The most striking statistic is that only 5 percent of all Black test takers were rated ready for college-level courses in all four areas of English, mathematics, science, and reading. Whites were nearly six times as likely as Blacks to be prepared for college-level work in all four areas.
The problem of pitiful graduation rates at so many HBCUs is compounded by the debt accrued by Black students who don’t graduate. It’s hard enough for many graduates to pay off their college debt. Median total debt after graduation from Fisk College, for example, is $28,000 – $30,000, which translates into monthly loan payments of $291- $317 on a standard 10-year payment plan.
But if a student incurs $30,000 of college debt and never earns a degree, the burden is substantially greater. When they drop out, they don’t get the better job or the wage increase that graduates get initially and over time. One result is that the default rate on federal student loans is three times higher for students who drop out without a diploma. Adding insult to injury, drop-outs in default don’t have access to federal student aid that could help them go back and finish school for a degree.
Recent research shows one reason for poor graduation rates at HBCUs could well be poor preparation during students’ K-12 schooling.
The Journal of Blacks in Higher Education reported in October 2021 that in a year when many test dates were postponed or canceled due to the global pandemic and when many colleges and universities made standardized test scores optional, only 1.2 million members of the 2021 graduating class of high school seniors took the ACT college entrance examination. This was down from 1.6 million in 2020 and more than 2 million in 2017.
For the Class of 2021, the average score on the ACT dropped to 20.3 on a scale of 1 to 36. This was the lowest average score in more than a decade. For the fourth year in a row, the average score for African American students dropped. This year, the average score was 16.3, down from 16.7 in 2020 and 17.1 in 2017. The average score for Whites also dropped to 21.7 from 22.0 in 2020 and 22.4 in 2017.
Based on score results, the American College Testing organization calculates the percentage of students who took the ACT test who are adequately prepared to take on a college-level curriculum. In 2021, 28 percent of Black test takers were rated ready for college-level courses in English, compared to 67 percent of Whites. In mathematics, only 10 percent of Backs were rated college-ready compared to 44 percent of Whites. In science, ACT data shows 11 percent of Blacks were ready for college-level courses compared to 44 percent of Whites. In reading, 18 percent of Blacks achieved the minimal benchmark for college readiness compared to 53 percent of Whites. All of these scores for college readiness for both Blacks and Whites were down from 2020.
The most striking statistic is that only 6 percent of all Black test takers were rated ready for college-level courses in all four areas of English, mathematics, science, and reading. Whites were more than five times as likely as Blacks to be prepared for college-level work in all four areas.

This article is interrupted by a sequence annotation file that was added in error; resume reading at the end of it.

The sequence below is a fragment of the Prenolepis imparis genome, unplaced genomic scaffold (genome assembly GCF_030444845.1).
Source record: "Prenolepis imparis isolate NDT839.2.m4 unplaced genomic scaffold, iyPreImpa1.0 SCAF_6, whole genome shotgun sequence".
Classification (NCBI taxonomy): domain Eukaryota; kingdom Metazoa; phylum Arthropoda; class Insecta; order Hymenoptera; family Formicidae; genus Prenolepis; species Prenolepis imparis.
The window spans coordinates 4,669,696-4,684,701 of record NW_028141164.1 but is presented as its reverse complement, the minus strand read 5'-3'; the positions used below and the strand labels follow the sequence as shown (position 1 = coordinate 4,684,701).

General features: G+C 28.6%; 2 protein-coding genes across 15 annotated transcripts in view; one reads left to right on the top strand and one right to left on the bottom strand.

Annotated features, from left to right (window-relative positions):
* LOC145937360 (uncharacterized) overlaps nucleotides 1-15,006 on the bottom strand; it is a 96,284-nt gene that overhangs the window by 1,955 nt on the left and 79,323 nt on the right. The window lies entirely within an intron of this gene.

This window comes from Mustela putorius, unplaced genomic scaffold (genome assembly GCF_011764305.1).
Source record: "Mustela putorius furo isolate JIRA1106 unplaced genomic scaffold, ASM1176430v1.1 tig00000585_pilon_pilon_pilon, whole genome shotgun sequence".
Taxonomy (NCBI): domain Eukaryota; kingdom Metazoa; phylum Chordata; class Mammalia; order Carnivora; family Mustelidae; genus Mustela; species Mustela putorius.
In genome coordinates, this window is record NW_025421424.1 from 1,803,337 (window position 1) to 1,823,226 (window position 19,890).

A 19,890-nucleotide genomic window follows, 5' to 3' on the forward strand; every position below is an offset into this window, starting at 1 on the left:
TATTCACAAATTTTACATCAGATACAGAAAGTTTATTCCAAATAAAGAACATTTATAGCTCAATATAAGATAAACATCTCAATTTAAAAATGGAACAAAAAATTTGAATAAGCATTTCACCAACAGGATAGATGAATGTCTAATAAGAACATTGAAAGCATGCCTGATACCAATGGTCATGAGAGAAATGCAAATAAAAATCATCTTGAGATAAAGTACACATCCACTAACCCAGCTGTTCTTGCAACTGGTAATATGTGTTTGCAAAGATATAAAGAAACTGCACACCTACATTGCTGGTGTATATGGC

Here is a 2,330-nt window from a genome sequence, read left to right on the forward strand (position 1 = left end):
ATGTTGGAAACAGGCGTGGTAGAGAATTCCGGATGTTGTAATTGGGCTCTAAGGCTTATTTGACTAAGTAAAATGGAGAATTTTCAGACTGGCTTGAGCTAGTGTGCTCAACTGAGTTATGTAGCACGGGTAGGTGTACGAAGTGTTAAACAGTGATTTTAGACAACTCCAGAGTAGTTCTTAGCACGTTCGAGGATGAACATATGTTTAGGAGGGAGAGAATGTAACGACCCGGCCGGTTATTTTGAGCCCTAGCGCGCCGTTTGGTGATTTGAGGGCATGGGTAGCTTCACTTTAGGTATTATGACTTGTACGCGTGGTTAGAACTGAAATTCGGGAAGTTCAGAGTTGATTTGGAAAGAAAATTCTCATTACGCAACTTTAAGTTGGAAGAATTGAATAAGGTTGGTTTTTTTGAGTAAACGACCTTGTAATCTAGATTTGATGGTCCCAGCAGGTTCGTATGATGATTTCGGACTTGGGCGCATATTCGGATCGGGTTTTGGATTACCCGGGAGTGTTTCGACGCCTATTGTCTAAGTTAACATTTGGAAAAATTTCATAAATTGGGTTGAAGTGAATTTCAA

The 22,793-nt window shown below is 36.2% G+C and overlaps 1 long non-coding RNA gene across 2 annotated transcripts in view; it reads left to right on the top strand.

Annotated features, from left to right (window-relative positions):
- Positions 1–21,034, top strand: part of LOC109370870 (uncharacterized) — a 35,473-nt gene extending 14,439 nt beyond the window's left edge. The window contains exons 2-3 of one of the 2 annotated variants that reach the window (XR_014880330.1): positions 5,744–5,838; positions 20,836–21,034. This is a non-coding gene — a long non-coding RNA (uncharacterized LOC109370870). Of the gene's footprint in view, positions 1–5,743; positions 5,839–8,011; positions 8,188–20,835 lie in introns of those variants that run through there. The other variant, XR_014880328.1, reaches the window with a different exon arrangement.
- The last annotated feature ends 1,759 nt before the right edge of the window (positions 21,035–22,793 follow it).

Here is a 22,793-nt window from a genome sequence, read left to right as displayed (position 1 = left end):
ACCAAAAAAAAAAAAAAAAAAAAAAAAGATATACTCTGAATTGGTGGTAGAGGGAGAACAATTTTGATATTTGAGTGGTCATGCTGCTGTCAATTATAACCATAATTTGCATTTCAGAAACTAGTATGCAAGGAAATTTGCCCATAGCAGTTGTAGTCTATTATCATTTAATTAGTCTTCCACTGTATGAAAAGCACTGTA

Recent research reveals that the graduation rate at HBCUs continues to disappoint.
According to the Dec. 6, 2021 edition of The Journal of Blacks in Higher Education, new data from the U.S. Census Bureau shows that in October 2020, there were 2,591,000 African Americans enrolled in U.S. higher education. At that time there were 17,674,000 students of all racial and ethnic groups enrolled in higher education. Thus, African Americans made up 14.7 percent of all enrollments.
But breaking down the data by year of enrollment, the Journal found that there a high degree of attrition in African Americans enrollments. For example, African Americans in 2020 made up 17.5 percent of all first-year students at undergraduate colleges and universities. For students in their second year of undergraduate study, African Americans were 15. 3 percent of all enrollments. For those in their third year of undergraduate studies, African Americansn made up 15.0 percent of all enrollments. But by the fourth year of undergraduate study, African Americans were only 10.7 percent of all enrolled students.
In 2020, there were 711,000 African American first-year students. That same year, there were only 220,000 Black students in their fourth year of study.
At two-year colleges, African Americans were 16.9 percent of all entering students in 2020. But Blacks were just 15 percent of students who were enrolled in a second year of study.
So it seems clear that efforts to reduce the racial gap in college enrollments and degree attainments, must not only address initial access but must focus on retention efforts for African American students.
If wealthy philanthropists and HBCUs really want to help Black college students, they will put money and effort into ensuring that Black students get a K-12 education that prepares them for college and that HBCU students graduate with a good education. HBCUs that fail this test are doing their students no favors, undercutting the very people they claim to champion.